For a wider survey, we undertook a lipidomic analysis of 8918’s effect on intact Mtb, again by using a 24-hour exposure at a concentration (20 μM) that, as noted, was sublethal for a dense mycobacterial mat on a filter, as reflected by the cells’ continued growth. In the absence of new synthesis, replication could favor the loss of slow-turnover lipids by dilution. In contrast to the effect of 8918 on the de novo synthesis of certain lipids, the impact of a brief, sublethal exposure to 8918 on the abundance of lipid species was complex and variable across experiments, overlapping in part with the response to isoniazid, which was consistently observed (fig. S7 and table S3). In any one experiment, exposure to 8918 appeared to affect fewer than 5% of the 8954 features [discrete ion count peaks with a distinctive retention time and mass/charge (m/z) ratio] revealed by mass spectrometry (MS) of Mtb lipid extracts (fig. S8). Some of these changes may have reflected regulatory responses to 8918’s depletion of CoA, as well as turnover of compound lipids, resulting in an apparent increase in the levels of some of their preformed components.

In all, the effect of 8918 on synthesis of TDMs, TMMs, and PDIMs was consistent with inhibition of PptT in the intact cell. However, neither the metabolomic nor the lipid synthesis studies excluded the possibility that there might be other targets of 8918, nor did these analyses establish whether PptT was the functionally relevant target for 8918’s ability to kill Mtb.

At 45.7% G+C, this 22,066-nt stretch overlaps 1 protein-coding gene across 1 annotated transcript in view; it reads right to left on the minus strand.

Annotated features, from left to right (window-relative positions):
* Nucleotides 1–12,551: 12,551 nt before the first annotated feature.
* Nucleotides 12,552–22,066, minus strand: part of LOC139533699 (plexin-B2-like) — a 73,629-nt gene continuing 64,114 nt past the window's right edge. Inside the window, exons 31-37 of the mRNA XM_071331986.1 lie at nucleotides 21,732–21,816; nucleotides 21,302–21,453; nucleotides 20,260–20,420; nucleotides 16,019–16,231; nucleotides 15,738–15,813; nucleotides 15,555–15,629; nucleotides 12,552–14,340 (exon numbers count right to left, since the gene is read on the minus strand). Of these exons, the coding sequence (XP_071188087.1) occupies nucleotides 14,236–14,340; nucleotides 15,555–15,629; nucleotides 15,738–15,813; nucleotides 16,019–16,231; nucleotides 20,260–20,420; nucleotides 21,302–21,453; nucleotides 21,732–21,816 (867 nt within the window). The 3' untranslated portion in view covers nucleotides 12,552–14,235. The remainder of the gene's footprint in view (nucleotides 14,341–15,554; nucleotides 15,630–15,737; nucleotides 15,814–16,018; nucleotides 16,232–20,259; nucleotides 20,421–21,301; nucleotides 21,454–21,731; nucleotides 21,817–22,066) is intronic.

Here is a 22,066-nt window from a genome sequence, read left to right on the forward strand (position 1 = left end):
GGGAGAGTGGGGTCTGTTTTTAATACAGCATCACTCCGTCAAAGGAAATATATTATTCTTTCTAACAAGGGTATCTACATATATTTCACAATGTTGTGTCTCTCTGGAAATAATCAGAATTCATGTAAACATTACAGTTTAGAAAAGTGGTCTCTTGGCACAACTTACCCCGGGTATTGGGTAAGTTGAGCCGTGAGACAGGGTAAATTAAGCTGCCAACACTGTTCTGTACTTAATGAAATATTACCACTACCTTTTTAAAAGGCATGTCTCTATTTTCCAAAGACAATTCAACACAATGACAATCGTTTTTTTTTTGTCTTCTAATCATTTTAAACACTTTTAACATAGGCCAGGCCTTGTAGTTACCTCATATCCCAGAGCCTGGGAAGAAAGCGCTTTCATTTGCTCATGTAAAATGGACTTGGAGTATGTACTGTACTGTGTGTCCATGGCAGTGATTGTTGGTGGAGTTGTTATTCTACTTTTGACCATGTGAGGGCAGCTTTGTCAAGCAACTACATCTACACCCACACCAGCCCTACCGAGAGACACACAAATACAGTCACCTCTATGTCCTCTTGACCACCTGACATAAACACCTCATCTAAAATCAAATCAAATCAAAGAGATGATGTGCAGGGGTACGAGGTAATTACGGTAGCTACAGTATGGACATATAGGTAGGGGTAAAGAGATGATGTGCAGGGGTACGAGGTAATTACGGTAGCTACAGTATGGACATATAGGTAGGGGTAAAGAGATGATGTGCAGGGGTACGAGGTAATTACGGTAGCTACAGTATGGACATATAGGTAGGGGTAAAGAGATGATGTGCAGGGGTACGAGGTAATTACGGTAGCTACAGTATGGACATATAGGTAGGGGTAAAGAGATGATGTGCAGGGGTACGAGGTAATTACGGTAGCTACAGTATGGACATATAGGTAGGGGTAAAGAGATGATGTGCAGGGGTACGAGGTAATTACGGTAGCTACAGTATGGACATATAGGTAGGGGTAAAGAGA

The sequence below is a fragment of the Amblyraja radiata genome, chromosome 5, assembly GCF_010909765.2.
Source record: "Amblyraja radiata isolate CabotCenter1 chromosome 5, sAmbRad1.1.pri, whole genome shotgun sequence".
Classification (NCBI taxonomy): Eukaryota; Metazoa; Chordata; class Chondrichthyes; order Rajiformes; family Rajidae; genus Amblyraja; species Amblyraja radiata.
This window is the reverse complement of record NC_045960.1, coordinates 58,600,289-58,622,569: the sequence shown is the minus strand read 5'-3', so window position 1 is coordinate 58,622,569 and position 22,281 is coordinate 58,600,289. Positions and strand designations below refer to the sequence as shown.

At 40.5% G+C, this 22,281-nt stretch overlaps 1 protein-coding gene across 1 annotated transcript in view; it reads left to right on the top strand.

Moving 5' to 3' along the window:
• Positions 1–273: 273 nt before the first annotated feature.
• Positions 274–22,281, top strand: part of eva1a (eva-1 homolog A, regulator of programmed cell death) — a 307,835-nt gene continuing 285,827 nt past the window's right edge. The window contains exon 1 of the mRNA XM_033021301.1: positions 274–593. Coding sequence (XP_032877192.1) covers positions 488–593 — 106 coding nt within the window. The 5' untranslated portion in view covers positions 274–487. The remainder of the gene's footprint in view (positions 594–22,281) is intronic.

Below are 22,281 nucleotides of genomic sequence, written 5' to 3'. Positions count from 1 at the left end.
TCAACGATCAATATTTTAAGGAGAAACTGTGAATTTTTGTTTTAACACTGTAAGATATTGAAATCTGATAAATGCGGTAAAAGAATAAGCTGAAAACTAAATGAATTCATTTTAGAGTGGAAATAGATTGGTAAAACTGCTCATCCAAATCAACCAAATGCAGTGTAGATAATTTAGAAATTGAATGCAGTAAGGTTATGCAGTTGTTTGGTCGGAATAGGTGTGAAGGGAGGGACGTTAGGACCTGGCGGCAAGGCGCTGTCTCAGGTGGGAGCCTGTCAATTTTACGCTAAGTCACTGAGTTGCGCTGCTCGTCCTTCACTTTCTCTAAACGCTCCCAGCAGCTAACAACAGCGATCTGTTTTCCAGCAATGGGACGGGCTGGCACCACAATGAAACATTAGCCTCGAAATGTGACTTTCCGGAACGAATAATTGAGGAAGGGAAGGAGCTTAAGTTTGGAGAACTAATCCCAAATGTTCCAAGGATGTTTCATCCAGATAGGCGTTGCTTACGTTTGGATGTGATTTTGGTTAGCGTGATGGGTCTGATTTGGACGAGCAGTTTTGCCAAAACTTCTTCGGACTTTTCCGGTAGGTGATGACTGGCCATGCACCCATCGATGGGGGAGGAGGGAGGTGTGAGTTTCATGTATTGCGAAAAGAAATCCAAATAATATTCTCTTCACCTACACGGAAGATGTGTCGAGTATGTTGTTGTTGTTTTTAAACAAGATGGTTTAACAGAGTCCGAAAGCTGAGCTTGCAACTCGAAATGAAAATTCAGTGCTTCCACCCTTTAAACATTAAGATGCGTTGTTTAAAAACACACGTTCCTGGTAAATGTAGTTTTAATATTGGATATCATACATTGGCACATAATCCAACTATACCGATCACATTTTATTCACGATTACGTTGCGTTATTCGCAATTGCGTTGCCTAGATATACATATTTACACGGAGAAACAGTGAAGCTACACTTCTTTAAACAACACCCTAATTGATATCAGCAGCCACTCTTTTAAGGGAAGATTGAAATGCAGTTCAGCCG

Confirmation that PptT is the functionally relevant target of 8918

Two independent point mutants in PptT conferred high-level resistance to 8918 (Table 1), and introduction of the resistance-associated allele pptTW170S (W170S, Trp170→Ser) into WT Mtb conferred high-level resistance on the WT strain (Fig. 3A). These results established the functional relevance of PptT as a target of 8918 and showed that the resistance allele is dominant. Moreover, we confirmed that four Mtb strains made selectively hypomorphic for PptT to different degrees (1820) were more susceptible to 8918 in proportion to the strength of suppression of PptT expression than the same strains expressing WT levels of PptT (Fig. 3, B and C). A similarly heightened susceptibility upon suppression of PptT was not seen with 19 other anti-infective agents (Fig. 3D and fig. S9).

Fig. 3 Functional relevance of PptT as the target for the antimycobacterial activity of 8918.